It has been a quiet week in Central Wyoming and other parts of the region after last week’s rains. In our area, fall cattle and sheep shipping has come to a halt after two days of rain and snow fell.
A total of 2.5 to over three inches of precipitation – and even more in the Black Hills country – stopped all traffic, except for some hunters who left the roads torn up and impassable.
When one sees a full cattle pot hauling down the highway these days, they shouldnʼt view it as just some cattle going down the road. At some point, those cattle could be the hamburger at their future barbecue or steak for a nice evening dinner.
If it is a truck full of eight-month-old calves, which is normal this time of the year, there have been months of planning, feeding and management invested into each calf.
As readers can probably tell, this column is for beef consumers and those in agriculture who live it every day. Every steak and hamburger have a history – some are on record and some are not.
The history starts with planning the genetics in the bull herd. These genetic traits will result in the size of the calf at birth, how fast it might grow, what its temperament will be and among other genetic traits, how big its rib steak will be.
From the time a rancher starts planning with potential genetics, to the time the bull and cow mate, it is going to be around 26 months before a consumer can buy hamburger or rib steak from the animal. During those 26 months, a lot happens to produce a safe beef product for all to enjoy.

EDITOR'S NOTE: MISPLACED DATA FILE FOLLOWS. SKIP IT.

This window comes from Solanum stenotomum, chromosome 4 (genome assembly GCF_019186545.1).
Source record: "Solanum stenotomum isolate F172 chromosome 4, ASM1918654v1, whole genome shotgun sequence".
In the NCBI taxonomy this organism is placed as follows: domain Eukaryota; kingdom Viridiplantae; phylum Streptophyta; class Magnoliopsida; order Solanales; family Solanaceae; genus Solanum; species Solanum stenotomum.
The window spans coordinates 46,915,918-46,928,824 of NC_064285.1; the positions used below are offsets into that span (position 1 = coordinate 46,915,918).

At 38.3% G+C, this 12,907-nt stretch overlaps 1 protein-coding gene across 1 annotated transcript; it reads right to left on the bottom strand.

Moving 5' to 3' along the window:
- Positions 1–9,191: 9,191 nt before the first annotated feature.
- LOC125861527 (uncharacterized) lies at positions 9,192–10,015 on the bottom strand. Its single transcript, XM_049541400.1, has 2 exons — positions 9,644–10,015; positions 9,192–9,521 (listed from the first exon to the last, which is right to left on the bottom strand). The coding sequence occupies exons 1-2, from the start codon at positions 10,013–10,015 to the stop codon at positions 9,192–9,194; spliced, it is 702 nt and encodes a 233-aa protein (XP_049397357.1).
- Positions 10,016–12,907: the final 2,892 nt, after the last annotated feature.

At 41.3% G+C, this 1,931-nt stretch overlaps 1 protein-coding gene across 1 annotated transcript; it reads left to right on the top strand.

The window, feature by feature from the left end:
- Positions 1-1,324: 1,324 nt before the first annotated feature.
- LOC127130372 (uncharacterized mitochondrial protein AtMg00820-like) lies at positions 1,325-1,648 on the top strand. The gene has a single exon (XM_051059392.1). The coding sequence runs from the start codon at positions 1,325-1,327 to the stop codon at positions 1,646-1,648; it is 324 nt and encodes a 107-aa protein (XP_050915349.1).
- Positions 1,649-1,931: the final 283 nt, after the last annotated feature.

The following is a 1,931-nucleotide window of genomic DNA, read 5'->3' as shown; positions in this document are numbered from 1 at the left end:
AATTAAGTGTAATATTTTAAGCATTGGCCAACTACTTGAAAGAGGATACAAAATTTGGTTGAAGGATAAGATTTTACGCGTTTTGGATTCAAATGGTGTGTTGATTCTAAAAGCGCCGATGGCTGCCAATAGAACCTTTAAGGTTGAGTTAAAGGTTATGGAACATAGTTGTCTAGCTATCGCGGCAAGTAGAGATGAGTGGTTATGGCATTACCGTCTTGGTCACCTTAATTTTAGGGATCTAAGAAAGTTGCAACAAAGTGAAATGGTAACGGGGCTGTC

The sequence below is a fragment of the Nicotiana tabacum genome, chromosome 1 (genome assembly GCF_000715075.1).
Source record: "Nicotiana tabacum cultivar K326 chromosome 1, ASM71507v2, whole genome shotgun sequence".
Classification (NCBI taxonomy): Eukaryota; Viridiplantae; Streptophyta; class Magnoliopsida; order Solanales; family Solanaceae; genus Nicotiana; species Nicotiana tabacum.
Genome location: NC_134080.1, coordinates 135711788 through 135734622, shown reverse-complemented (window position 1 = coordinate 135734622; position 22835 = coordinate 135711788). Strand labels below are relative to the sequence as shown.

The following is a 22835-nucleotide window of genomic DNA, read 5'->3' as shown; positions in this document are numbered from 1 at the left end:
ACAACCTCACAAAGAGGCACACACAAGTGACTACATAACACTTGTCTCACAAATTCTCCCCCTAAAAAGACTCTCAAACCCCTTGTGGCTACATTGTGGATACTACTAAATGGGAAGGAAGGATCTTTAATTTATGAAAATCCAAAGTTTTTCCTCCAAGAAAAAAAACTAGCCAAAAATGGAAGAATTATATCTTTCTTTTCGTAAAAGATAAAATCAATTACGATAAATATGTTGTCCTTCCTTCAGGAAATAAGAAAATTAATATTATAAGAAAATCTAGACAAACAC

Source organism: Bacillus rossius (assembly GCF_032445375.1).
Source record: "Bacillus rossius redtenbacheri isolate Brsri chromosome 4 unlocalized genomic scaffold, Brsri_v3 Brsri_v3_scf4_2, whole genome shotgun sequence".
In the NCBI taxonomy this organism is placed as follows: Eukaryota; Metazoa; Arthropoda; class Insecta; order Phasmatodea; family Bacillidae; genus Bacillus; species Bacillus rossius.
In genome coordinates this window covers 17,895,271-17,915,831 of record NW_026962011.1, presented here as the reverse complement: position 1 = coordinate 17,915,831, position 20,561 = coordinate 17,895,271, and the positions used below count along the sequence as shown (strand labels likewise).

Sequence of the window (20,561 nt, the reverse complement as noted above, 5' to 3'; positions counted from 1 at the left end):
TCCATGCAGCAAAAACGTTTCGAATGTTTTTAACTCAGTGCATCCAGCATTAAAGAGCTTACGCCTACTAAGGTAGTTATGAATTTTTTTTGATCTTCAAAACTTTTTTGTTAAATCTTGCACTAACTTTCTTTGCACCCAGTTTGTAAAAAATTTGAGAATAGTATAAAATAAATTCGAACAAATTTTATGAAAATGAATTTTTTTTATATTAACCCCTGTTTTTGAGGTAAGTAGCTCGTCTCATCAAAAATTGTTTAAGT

From the time a calf is born, during its time on the ranch, it might receive vaccinations and maybe an ear tag with a digital number to record ownership, medical history and location or a plain ear tag with an identification number on it.
After the calf is weaned from its mother, if it is a steer, it may be on the cattle truck individuals pass on the highway, or if it is a heifer, it may stay on the ranch as a replacement cow or be sold. At this time of its life, health and marketing are important aspects of the animal.
For almost every decision made for this animal, its health will be the most important and is monitored closely.
Marketing comes into play before it is shipped from the ranch, so whoever buys the animal knows the health program it was involved in. Ultimately, this program will follow the animal until it is processed at the end of its 26-month life.
State Beef Checkoff programs exist to help consumers select the cuts they need and how best to cook them.
Consumers want to know where their beef comes from and for it to be affordable. In times like this with a shrinking national beef herd, prices of beef are higher. It takes time to grow a beef herd – 26 months is a long time – but it will happen. Keep enjoying beef.
Dennis Sun is the publisher of the Wyoming Livestock Roundup, a weekly agriculture newspaper available online and in print. To subscribe, visit wylr.net or call 800-967-1647.